Tuesday, 10 November 2009

What's wrong with charitable giving: part 1

Marrakech, Morocco

I am impressed by Pablo Eisenberg’s Wall Street Journal article of 9 November on charitable giving. Among other sensible points, he suggests that individuals and foundations increase their general operating support and multiyear funding to non-profits. His argument for increasing core funds:

“General operating support, or unrestricted money, is the lifeblood of effective organizations. It permits them to hire and maintain quality staff, conduct advocacy activities, build organizational capacity, participate in coalitions and retain the flexibility to pursue targets of opportunity. Unfortunately, only about 20% of all foundation grant money is allocated to such support. Many grantors believe that special-project funding is more easily evaluated and, therefore, more accountable, though there is little evidence to support this contention. What is true, of course, is that special-project funding gives foundations more control over the agendas of their grantees, responsibilities that should be vested in the boards and staff of nonprofits.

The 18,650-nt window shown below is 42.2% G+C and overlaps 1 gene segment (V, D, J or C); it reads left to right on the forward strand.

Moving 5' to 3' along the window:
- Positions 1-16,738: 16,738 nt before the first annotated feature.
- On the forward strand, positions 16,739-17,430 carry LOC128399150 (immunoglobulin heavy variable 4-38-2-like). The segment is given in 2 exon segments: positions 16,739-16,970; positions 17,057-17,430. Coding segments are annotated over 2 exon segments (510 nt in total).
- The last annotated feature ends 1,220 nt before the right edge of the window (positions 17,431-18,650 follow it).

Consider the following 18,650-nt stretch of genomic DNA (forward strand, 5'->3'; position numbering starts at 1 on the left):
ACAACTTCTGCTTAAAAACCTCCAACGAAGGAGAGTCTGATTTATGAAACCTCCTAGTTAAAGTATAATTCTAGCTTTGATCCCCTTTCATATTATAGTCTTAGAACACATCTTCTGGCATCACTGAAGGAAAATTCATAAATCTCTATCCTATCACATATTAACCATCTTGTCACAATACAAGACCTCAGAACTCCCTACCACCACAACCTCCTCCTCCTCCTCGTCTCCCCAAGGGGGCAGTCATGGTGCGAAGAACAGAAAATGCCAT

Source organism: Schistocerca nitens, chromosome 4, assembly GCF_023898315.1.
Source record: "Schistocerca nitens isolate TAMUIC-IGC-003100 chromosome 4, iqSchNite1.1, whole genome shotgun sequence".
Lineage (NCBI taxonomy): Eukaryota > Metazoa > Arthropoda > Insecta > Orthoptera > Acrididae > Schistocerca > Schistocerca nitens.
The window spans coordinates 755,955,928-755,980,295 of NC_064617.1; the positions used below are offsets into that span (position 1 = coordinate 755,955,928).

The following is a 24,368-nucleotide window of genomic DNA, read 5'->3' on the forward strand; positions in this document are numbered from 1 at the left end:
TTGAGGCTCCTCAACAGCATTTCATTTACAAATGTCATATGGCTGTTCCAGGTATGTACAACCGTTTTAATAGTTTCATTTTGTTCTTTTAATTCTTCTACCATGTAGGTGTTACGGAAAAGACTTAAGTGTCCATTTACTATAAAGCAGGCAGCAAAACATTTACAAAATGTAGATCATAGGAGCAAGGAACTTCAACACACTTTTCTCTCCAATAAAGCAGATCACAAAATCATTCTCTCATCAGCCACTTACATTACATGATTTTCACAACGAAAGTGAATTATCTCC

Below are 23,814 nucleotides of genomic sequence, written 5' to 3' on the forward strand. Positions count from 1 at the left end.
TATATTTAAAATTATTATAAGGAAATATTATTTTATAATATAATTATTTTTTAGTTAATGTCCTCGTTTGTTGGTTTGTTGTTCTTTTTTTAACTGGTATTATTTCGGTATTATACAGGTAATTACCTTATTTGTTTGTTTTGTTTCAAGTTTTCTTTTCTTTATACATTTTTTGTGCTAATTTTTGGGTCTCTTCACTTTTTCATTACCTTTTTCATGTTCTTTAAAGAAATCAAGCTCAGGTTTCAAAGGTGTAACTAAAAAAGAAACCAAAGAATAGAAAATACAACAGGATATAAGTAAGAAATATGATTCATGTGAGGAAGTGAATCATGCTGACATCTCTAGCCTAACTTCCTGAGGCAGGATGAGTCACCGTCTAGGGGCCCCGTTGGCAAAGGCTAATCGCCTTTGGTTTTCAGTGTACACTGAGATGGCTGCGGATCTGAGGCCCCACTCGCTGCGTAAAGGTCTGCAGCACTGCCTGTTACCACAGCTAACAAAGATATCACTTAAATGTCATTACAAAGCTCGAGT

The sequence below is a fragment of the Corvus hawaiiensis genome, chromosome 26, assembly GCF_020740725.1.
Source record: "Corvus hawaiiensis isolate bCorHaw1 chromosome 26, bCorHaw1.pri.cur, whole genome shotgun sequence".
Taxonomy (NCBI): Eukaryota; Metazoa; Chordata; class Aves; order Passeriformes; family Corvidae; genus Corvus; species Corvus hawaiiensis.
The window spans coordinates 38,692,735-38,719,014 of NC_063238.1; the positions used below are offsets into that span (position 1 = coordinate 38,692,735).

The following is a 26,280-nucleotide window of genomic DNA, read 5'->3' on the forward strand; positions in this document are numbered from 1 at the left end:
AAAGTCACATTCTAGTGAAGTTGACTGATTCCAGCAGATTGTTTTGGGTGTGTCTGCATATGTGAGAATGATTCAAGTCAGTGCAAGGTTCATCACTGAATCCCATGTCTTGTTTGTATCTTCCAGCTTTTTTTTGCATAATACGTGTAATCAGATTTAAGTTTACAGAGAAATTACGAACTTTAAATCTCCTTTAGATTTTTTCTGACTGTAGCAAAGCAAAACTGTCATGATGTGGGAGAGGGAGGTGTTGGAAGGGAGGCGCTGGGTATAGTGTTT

Whatever their reasons, foundations need to change their old habits. At least 50% of all foundation money should be granted for general operating support.”

This resonates with GDF’s experience. We have had relative success in attracting donations and obtaining grants for specific profits, but quite a bit less in finding sources of support for general operations.  To remedy this, we are considering launching a funding campaign to engage people interested in providing core support for our international and regional programs.

No comments:

Post a Comment